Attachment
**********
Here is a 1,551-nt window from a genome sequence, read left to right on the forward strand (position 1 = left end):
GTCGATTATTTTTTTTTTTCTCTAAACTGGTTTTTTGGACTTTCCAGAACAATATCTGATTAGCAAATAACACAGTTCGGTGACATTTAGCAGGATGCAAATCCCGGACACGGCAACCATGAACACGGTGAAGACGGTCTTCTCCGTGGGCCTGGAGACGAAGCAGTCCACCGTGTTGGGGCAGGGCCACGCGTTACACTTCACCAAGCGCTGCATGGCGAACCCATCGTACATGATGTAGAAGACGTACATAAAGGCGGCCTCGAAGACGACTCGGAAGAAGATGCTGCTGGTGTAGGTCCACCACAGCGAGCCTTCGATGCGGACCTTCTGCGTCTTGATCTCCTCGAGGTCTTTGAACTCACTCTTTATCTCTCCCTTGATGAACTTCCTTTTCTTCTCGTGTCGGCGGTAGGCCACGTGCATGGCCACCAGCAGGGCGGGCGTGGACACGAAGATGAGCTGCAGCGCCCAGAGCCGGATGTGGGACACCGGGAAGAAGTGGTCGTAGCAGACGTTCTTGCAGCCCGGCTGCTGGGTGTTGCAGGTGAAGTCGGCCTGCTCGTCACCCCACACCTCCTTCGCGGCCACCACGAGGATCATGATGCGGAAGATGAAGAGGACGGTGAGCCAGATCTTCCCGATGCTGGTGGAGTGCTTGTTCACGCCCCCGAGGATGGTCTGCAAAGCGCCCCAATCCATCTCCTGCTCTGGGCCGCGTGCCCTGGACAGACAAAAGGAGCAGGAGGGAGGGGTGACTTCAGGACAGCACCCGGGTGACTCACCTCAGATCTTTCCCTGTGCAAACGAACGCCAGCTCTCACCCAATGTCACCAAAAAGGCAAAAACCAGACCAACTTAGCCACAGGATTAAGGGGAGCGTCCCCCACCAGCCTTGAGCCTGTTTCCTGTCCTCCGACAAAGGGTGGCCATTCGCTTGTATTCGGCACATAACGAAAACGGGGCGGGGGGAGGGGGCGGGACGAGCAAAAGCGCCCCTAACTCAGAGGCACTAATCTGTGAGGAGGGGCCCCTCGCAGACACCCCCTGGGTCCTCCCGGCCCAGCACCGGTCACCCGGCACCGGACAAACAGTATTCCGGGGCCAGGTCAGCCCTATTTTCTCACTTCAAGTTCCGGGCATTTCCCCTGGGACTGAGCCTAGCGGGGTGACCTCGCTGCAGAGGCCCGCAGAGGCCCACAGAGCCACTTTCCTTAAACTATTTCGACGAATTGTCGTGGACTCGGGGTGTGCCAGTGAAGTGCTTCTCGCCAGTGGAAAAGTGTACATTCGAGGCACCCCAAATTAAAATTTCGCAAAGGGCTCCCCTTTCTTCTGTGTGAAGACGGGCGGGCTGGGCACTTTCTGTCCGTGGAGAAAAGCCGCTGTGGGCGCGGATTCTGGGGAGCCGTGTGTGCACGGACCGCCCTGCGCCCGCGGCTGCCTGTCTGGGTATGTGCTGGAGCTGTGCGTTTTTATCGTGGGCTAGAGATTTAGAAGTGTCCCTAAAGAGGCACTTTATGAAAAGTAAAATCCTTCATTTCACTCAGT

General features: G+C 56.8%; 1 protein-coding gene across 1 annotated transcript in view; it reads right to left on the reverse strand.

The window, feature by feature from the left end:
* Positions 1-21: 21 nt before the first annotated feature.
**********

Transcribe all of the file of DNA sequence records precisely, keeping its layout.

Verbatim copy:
Here is a 1,551-nt window from a genome sequence, read left to right on the forward strand (position 1 = left end):
GTCGATTATTTTTTTTTTTCTCTAAACTGGTTTTTTGGACTTTCCAGAACAATATCTGATTAGCAAATAACACAGTTCGGTGACATTTAGCAGGATGCAAATCCCGGACACGGCAACCATGAACACGGTGAAGACGGTCTTCTCCGTGGGCCTGGAGACGAAGCAGTCCACCGTGTTGGGGCAGGGCCACGCGTTACACTTCACCAAGCGCTGCATGGCGAACCCATCGTACATGATGTAGAAGACGTACATAAAGGCGGCCTCGAAGACGACTCGGAAGAAGATGCTGCTGGTGTAGGTCCACCACAGCGAGCCTTCGATGCGGACCTTCTGCGTCTTGATCTCCTCGAGGTCTTTGAACTCACTCTTTATCTCTCCCTTGATGAACTTCCTTTTCTTCTCGTGTCGGCGGTAGGCCACGTGCATGGCCACCAGCAGGGCGGGCGTGGACACGAAGATGAGCTGCAGCGCCCAGAGCCGGATGTGGGACACCGGGAAGAAGTGGTCGTAGCAGACGTTCTTGCAGCCCGGCTGCTGGGTGTTGCAGGTGAAGTCGGCCTGCTCGTCACCCCACACCTCCTTCGCGGCCACCACGAGGATCATGATGCGGAAGATGAAGAGGACGGTGAGCCAGATCTTCCCGATGCTGGTGGAGTGCTTGTTCACGCCCCCGAGGATGGTCTGCAAAGCGCCCCAATCCATCTCCTGCTCTGGGCCGCGTGCCCTGGACAGACAAAAGGAGCAGGAGGGAGGGGTGACTTCAGGACAGCACCCGGGTGACTCACCTCAGATCTTTCCCTGTGCAAACGAACGCCAGCTCTCACCCAATGTCACCAAAAAGGCAAAAACCAGACCAACTTAGCCACAGGATTAAGGGGAGCGTCCCCCACCAGCCTTGAGCCTGTTTCCTGTCCTCCGACAAAGGGTGGCCATTCGCTTGTATTCGGCACATAACGAAAACGGGGCGGGGGGAGGGGGCGGGACGAGCAAAAGCGCCCCTAACTCAGAGGCACTAATCTGTGAGGAGGGGCCCCTCGCAGACACCCCCTGGGTCCTCCCGGCCCAGCACCGGTCACCCGGCACCGGACAAACAGTATTCCGGGGCCAGGTCAGCCCTATTTTCTCACTTCAAGTTCCGGGCATTTCCCCTGGGACTGAGCCTAGCGGGGTGACCTCGCTGCAGAGGCCCGCAGAGGCCCACAGAGCCACTTTCCTTAAACTATTTCGACGAATTGTCGTGGACTCGGGGTGTGCCAGTGAAGTGCTTCTCGCCAGTGGAAAAGTGTACATTCGAGGCACCCCAAATTAAAATTTCGCAAAGGGCTCCCCTTTCTTCTGTGTGAAGACGGGCGGGCTGGGCACTTTCTGTCCGTGGAGAAAAGCCGCTGTGGGCGCGGATTCTGGGGAGCCGTGTGTGCACGGACCGCCCTGCGCCCGCGGCTGCCTGTCTGGGTATGTGCTGGAGCTGTGCGTTTTTATCGTGGGCTAGAGATTTAGAAGTGTCCCTAAAGAGGCACTTTATGAAAAGTAAAATCCTTCATTTCACTCAGT

General features: G+C 56.8%; 1 protein-coding gene across 1 annotated transcript in view; it reads right to left on the reverse strand.

The window, feature by feature from the left end:
* Positions 1-21: 21 nt before the first annotated feature.